The second aspect of this tip deals with the capabilities of the platform itself. This should be driven by business requirements carefully considered and agreed on by all stakeholders in advance of the purchase decision. But beware of a danger here: you do not necessarily need the latest and greatest ESN with, for example, 60 fantastic features when your users will normally use six of them. Know the difference between must-haves and nice-to-haves. Understand that users can be overwhelmed by interfaces that offer too much as opposed to friendly interfaces that are beautifully simple and intuitive to use.

In our environment at work, it’s important for people to post messages, comment on and like posts by others, create and participate in special interest groups, follow people, share public and private messages, integrate streams into other platforms, create custom streams, give kudos, and a few other tasks as the main, day-to-day uses. Having 50 other capabilities would not improve the user experience. In all likelihood, it would detract from and complicate it.

Do your homework about the platforms available. You’ll find a variety of vendors offering solutions from those that are stand-alone to those that are completely dependent on integration into other products and many in between those extremes. You’ll find on-premise and hosted solutions. You’ll find that most are really strong in some areas but have weaknesses in other areas. Talk with clients already using the top 2-3 platforms you consider so that you discover the good, the bad and the ugly and can make an informed decision. Use published comparison studies such as the Forrester Wave for Social Depth Platforms, Gartner’s Magic Quadrant for Social Software in the Workplace, and compiled lists like Alan Lepofsky‘s list here. If mobile access is vital, then study this comparison of ESNs and their mobile clients. I hosted an #ESNchat on platform comparisons you’re also welcome to check out. Google is your friend is finding ESN comparisons others have already written much about.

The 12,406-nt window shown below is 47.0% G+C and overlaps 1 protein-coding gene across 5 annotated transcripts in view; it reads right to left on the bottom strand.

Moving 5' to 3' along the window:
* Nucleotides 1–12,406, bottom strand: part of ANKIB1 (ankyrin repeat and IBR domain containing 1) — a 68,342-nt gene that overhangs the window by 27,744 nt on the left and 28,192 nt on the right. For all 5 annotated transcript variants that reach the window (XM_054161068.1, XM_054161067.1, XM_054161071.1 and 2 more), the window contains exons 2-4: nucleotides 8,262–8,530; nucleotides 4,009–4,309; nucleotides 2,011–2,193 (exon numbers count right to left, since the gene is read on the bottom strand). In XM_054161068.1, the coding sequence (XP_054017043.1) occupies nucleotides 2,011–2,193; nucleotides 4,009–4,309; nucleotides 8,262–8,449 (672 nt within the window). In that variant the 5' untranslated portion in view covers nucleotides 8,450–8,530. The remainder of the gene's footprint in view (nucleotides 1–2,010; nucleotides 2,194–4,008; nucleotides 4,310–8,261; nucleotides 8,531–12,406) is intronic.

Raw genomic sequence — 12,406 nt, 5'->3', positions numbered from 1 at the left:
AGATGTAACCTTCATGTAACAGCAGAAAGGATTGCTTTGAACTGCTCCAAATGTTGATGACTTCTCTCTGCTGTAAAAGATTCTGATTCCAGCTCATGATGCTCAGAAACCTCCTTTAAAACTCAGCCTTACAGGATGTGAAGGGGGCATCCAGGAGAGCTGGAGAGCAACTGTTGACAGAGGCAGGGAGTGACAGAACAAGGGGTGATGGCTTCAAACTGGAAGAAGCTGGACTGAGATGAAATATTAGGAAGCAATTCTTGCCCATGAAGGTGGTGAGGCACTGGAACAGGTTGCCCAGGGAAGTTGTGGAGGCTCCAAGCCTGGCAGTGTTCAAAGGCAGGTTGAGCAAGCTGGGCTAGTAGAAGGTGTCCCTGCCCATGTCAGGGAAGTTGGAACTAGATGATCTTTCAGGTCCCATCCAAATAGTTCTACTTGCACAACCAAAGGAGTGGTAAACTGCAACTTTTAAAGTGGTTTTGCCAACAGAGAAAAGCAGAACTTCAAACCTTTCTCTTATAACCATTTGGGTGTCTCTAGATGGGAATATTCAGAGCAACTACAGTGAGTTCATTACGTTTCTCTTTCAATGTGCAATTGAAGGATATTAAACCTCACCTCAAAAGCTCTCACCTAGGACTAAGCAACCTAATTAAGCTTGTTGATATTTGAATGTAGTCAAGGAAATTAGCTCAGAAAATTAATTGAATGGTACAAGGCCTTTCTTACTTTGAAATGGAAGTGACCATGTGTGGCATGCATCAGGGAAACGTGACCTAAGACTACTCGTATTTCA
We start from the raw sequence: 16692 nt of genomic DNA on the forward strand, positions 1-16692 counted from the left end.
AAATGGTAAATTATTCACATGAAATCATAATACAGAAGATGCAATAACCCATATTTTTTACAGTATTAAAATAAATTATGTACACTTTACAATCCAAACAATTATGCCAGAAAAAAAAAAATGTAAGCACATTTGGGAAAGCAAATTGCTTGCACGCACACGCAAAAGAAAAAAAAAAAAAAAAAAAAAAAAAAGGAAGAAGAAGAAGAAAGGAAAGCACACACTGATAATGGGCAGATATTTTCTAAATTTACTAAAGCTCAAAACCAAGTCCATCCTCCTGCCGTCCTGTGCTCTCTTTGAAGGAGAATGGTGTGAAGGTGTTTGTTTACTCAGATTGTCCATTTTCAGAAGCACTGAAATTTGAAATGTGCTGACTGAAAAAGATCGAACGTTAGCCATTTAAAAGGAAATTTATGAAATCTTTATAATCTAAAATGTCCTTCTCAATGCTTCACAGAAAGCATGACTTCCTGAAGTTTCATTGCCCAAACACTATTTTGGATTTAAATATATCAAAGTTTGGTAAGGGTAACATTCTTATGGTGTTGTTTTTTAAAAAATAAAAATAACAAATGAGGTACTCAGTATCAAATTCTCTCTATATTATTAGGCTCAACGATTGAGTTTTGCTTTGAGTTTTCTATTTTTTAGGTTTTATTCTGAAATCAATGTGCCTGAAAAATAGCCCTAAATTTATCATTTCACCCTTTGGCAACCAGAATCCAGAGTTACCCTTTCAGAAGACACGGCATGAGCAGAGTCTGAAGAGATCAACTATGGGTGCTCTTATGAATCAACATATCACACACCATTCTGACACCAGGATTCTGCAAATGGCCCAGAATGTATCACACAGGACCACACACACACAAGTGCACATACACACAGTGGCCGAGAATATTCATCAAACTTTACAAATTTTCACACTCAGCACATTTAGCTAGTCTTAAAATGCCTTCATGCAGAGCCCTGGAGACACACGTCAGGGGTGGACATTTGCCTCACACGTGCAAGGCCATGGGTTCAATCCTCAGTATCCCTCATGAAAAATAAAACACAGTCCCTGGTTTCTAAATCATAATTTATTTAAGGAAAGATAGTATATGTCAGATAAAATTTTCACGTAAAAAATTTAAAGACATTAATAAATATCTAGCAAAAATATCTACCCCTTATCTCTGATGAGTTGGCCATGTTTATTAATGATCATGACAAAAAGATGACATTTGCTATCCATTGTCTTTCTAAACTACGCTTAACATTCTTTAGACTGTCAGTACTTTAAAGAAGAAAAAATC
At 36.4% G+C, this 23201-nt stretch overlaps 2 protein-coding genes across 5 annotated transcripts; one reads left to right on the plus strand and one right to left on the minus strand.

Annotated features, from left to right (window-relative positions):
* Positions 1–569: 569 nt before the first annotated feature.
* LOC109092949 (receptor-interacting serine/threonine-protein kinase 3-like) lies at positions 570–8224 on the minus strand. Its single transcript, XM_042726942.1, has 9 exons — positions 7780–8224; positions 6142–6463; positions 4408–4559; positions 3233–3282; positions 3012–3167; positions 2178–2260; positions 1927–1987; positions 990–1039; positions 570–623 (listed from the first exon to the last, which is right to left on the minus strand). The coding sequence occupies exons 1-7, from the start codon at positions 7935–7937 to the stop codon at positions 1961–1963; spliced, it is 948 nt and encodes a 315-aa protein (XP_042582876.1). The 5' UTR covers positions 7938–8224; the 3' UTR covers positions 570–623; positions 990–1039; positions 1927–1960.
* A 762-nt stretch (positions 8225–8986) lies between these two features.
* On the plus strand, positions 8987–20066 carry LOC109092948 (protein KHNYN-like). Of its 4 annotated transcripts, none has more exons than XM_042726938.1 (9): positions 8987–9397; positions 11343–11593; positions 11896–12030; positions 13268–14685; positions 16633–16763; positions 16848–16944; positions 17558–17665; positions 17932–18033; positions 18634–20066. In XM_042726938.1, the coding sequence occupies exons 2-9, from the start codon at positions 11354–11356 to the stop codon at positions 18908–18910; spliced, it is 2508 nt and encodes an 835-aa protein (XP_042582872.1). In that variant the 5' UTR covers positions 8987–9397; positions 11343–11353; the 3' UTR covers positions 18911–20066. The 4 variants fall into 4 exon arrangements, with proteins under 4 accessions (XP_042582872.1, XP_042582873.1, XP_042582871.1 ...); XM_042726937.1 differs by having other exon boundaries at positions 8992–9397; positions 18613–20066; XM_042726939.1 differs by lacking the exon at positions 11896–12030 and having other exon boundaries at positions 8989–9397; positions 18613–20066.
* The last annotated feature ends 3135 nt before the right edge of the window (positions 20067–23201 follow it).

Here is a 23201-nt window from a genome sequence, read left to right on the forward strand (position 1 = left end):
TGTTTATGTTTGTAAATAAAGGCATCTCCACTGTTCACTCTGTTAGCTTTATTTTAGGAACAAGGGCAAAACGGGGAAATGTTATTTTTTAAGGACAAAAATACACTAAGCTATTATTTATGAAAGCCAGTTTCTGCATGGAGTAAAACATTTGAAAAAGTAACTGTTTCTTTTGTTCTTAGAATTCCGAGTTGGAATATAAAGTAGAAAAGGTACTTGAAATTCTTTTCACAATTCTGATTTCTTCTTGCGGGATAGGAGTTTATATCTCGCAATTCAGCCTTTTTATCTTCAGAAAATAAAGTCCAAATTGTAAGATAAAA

Know your users, your business requirements and the use cases that shape what you need the ESN to do. Don’t be enamored by the bells and whistles of the latest platforms. Know what you need to help build a community, to help connect people, and to enable them to do their work more effectively and efficiently. Your ESN needs to easily be integrated into where, when and how people do their work, so the platform needs to support that. Do not go with a stand-alone platform that can’t be integrated elsewhere. It will end up being yet one more destination for people’s already busy work lives and you will quickly be disappointed in its limitations. (I’ll write much more about integration in a later post in this series.)

Picking an enterprise social networking platform is an important decision. Who makes the call in choosing it is an even bigger decision. Choose wisely.

Pick a good platform, but don’t focus on the technology.

[This post has been modified from the original version first published at jeffrossblog.com.]